“Patient care is the number one concern. Meeting standards is mandatory and necessary.”
Ellen is a novice nurse on your unit. Even though she has come to you highly recommended, as her supervisor, you have noticed some knowledge and skill deficiencies. These deficiencies have been noticed by her peers as well. Which of the following is likely to be the greatest asset to Ellen in improving her performance?
Making arrangements for practice time for her in the hospital’s skills lab
The chief nursing officer understands that clinical incompetence is best prevented by a:
Formalized competency program with established standards for practice.
The unit manager discusses absenteeism with the unit clerk. She indicates that it is a serious problem on the unit. Which of the following points would they have likely discussed? (Select all that apply.)
Care will suffer and standards will be lowered.
Susan, a new graduate, is upset that so many staff have been absent lately from the unit. She declares to you that all absenteeism could be eliminated with proper management. Your response is based on understanding that:
Not all absenteeism is voluntary.
Nathan has been on the cardiac unit for 6 months and has found it difficult to adjust to the expectations of his team. Which of the following behaviors would most likely signal that Nathan is intending to resign from his position on the unit?
Increased absenteeism over the past month
The nurse manager knows that the most serious effect that absenteeism has on the nursing unit is that:
Unacceptable patient care may result
You are a member of a team assigned to care for 15 general medical/surgical clients. You have all worked well together in the past in this same type of care. If you are assigned to coordinate this team’s work, your best strategy, based on the Hersey and Blanchard model, would be to:
Provide minimal direction and let them come to you with questions. Correct
The nurse manager is setting up the room assignments for the unit. She has one critical patient on the unit, who is going to require more care than the others. Before delegating a task, a nurse manager should:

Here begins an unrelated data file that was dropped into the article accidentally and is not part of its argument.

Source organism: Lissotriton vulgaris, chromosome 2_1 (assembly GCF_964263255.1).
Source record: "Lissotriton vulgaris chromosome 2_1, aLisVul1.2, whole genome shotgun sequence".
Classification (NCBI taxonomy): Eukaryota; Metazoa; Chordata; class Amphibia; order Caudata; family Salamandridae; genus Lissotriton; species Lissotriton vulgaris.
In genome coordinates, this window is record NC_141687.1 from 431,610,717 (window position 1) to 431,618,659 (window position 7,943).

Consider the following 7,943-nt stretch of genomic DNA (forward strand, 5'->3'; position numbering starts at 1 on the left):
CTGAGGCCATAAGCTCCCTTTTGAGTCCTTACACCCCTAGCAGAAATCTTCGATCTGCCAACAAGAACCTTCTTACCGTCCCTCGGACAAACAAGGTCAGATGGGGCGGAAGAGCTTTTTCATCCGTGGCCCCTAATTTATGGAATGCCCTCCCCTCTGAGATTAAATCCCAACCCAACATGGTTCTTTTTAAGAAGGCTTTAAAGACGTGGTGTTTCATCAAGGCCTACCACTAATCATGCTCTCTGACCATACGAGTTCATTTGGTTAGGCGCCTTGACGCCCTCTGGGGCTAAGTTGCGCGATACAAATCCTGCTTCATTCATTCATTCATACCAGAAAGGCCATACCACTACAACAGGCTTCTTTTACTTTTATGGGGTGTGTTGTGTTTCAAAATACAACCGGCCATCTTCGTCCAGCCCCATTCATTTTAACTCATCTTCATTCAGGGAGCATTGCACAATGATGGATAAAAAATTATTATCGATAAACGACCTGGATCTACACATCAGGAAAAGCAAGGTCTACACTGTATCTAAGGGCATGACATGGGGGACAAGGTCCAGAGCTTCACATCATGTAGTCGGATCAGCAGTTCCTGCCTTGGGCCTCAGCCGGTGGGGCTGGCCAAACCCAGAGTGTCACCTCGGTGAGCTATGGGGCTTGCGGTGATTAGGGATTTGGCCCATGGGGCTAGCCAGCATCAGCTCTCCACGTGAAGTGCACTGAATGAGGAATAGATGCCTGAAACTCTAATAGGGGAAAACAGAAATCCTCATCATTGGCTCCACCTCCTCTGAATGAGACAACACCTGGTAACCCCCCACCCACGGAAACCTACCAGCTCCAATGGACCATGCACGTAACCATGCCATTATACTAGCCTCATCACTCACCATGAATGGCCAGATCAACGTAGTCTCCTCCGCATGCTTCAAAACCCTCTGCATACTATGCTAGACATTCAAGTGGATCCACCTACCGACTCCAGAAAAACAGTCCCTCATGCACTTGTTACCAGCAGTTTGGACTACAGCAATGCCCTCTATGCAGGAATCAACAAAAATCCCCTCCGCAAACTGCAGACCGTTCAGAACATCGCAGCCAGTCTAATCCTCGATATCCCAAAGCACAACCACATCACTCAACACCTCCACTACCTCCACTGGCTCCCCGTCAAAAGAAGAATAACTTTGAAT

Assess the amount of guidance and support needed in a particular situation
The night nurse understands that certain factors need to be considered before delegating tasks to others. These factors include the:
Complexity of the task and the potential for harm
The unit manager is working in a large metropolitan facility and is told that two UNPs are to be assigned to work with her. Delegation begins with:
Matching tasks with qualified persons
The day shift nurse asks an LPN/LVN to complete a component of care for a client. The day shift nurse is _____ care.
You are working in a home health service and have three unlicensed nursing personnel (UNPs) assigned to your team. You have worked with two of them for 2 years; the third is new. The two experienced UNPs have patients with complex illnesses for whom they provide basic care. The third member of the team has been assigned to patients with less complex illnesses. Your best approach to supervising their care is to:
Meet the new staff member at the first patient care site and call the others with questions to determine whether anything is unusual
With delegation, responsibility and accountability remain with the:.
Professional who delegates
Which of the following exemplifies accountability? Karen, the nurse manager on 5E:
Outlines her rationale for reduction of RN coverage on nights to the Nursing Practice Committee after serious patient injury
Which of the following indicates safe delegation?
A unit manager agrees to release a staff from her unit to Unit B. The staff member she agrees to release is experienced on Unit B and is agreeable to the change. The unit manager’s unit is fully staffed and patients are stable
Which of the following would be most in line with Hersey and Blanchard’s concepts?
The team of caregivers on day shift is familiar with their roles and with the patients. The nurse manager decides to work on the unit budget in her office
In delegating to a UNP in a home health setting, which of the following represents the most appropriate delegation communication?